Run, Hide, Fight

BREAKING NEWS: There’s been an uptick in “active shooter” incidents on college campuses. That’s some scary stuff. But when it’s all said and done, public safety officials often discover that the whole thing was merely a false alarm. There’s no shooter. No shots fired. No firearm. No nothing. Maybe it was a vehicle backfiring. Maybe it was the misconstrued sounds of movie gunshots echoing throughout a dormitory hallway. In this case, on March 16, 2019, it was a sorority team building exercise on the University of Michigan campus which featured the errant popping of balloons. Several bystanders mistook the abrupt sounds for rapid gunfire. And that’s what triggered the alert. Well, you know what they say. Poppers gonna pop!

Active shooter alerts present a challenging dilemma. After all, nobody wants to electronically terrorize an entire student body. But when you reflect on the current state of gun violence and humanity at-large, most professionals would agree with the following sentiment — Hey, it’s a dangerous new world out there. We must be prepared for an absolute worst case scenario. Rest assured, we’re always better off safe… than sorry.

Let’s take a look at the timeline in reverse chronology.

UM EAlert Ann Arbor Update

All Clear – 7:50 p.m. – Police have determined there is no threat to the community. Buildings are open. All clear.
Update 3 – 6:35 p.m. – There continues to be no indication of an active threat to the community. Police continue to investigate. Please stay away from Angell and Mason Halls.
Update 2 – 5:32 p.m. – There does not appear to be an active threat to the community. DPSS continues to investigate. Continue to stay clear of area.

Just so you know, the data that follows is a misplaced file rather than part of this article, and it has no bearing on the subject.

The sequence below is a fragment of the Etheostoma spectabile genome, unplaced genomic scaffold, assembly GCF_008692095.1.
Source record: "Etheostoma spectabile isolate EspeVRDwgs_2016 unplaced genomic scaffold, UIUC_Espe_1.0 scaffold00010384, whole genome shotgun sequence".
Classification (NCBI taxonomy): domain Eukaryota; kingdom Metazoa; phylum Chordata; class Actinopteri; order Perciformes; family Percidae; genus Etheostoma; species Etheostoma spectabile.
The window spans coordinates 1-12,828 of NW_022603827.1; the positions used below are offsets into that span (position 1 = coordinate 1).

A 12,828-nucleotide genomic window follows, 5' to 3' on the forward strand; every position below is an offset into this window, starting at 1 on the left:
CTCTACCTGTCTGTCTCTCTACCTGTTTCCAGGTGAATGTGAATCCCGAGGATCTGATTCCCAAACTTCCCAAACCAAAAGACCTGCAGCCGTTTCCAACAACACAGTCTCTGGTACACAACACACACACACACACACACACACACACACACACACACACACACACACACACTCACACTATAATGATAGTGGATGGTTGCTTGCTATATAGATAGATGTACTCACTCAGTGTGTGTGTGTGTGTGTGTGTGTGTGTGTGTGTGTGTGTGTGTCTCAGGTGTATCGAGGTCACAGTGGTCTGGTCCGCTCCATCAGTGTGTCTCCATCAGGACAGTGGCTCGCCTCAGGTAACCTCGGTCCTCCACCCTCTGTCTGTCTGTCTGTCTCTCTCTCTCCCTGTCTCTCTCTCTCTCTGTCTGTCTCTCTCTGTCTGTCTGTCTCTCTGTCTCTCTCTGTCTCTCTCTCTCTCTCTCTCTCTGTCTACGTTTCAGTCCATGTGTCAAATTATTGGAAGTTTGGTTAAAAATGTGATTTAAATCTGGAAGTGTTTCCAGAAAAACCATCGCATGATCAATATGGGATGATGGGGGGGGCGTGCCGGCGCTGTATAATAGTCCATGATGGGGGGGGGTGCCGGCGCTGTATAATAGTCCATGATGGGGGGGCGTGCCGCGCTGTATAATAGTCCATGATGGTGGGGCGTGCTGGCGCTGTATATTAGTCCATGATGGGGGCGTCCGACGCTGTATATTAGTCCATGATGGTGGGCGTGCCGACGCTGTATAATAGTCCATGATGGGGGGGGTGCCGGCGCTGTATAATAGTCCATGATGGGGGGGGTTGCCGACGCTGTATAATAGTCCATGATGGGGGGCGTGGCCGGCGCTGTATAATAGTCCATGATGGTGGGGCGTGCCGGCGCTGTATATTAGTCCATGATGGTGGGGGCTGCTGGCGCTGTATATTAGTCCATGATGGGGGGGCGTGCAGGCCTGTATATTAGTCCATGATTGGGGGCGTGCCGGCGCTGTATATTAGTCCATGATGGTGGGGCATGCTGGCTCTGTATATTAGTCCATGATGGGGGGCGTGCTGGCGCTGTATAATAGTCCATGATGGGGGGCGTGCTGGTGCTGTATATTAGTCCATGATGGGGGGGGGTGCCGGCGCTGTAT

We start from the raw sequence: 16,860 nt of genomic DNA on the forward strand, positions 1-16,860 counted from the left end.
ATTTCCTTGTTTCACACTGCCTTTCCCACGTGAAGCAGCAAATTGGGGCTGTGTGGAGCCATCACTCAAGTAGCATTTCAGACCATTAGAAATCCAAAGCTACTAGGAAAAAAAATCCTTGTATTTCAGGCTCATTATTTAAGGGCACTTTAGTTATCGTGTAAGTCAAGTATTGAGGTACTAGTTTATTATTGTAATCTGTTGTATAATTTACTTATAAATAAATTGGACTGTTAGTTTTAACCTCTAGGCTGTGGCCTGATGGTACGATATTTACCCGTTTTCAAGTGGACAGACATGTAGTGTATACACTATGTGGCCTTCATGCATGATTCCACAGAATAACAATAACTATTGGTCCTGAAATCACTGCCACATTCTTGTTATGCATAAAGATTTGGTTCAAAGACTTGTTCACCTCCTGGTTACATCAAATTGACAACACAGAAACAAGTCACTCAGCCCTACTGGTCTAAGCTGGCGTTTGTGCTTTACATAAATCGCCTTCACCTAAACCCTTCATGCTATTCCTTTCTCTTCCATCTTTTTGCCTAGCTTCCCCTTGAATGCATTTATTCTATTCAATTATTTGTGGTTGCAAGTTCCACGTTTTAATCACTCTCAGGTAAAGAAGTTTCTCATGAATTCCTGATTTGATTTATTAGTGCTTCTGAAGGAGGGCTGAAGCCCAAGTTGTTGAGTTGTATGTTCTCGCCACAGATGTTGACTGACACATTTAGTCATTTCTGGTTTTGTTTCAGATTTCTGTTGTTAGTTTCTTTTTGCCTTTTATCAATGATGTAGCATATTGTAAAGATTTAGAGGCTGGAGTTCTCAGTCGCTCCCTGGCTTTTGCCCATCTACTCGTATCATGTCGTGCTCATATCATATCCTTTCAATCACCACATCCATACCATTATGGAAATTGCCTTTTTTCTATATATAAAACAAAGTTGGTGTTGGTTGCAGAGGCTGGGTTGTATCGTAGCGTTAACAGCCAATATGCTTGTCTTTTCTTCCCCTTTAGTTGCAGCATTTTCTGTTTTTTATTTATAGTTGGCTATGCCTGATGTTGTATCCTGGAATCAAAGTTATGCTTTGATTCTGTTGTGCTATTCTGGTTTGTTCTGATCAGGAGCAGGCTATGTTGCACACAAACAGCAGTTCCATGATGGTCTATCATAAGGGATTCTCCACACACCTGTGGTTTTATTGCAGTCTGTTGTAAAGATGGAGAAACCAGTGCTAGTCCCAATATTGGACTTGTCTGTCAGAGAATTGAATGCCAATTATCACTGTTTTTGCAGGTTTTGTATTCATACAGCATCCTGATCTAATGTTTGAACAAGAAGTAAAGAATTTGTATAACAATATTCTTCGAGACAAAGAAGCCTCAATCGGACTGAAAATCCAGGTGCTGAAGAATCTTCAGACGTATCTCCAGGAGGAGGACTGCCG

Update 1 – 5:17 p.m. – Unconfirmed reports of an active shooter, officers are in the area checking. Stay away from the area of Mason Hall.
Original – 4:40 p.m. – UM EAlert Ann Arbor: Active shooter in Mason Hall. Run, hide, fight.

Note the initial push notification at 4:40 p.m. Commonly accepted advice for any active shooter alerts now contains the following suggestion. Run, hide, fight. This is the relatively new position of the United States Department of Homeland Security. It used to be “take shelter.” But in these days of indiscriminate murder and mass shootings, DHS has decided to get a little more specific regarding an explicit course of action.

The duration of the incident was 3 hours and 10 minutes. You know what else takes just over 3 hours? Yep, a college football game.

And just for the record, in the current technological world, an incident like this can “seemingly continue” well beyond the official “all clear” final order.

Michigan Stadium is the largest in the country. It’s affectionately referred to as the “Big House.” The official capacity is 107,601. However, it has hosted crowds in excess of 115,000.

This begs the obvious question. What happens if there really is an actual active shooter on campus DURING a college football game? What’s the protocol?

Would campus police utilize the U-M Emergency Alert system, as is required by law? What percentage of fans inside the stadium would receive such an alert? And would such an alert explicitly encourage people to “run, hide, fight?” Could a deliberate mass alert spark a crowd panic and an unintentional self-evacuation?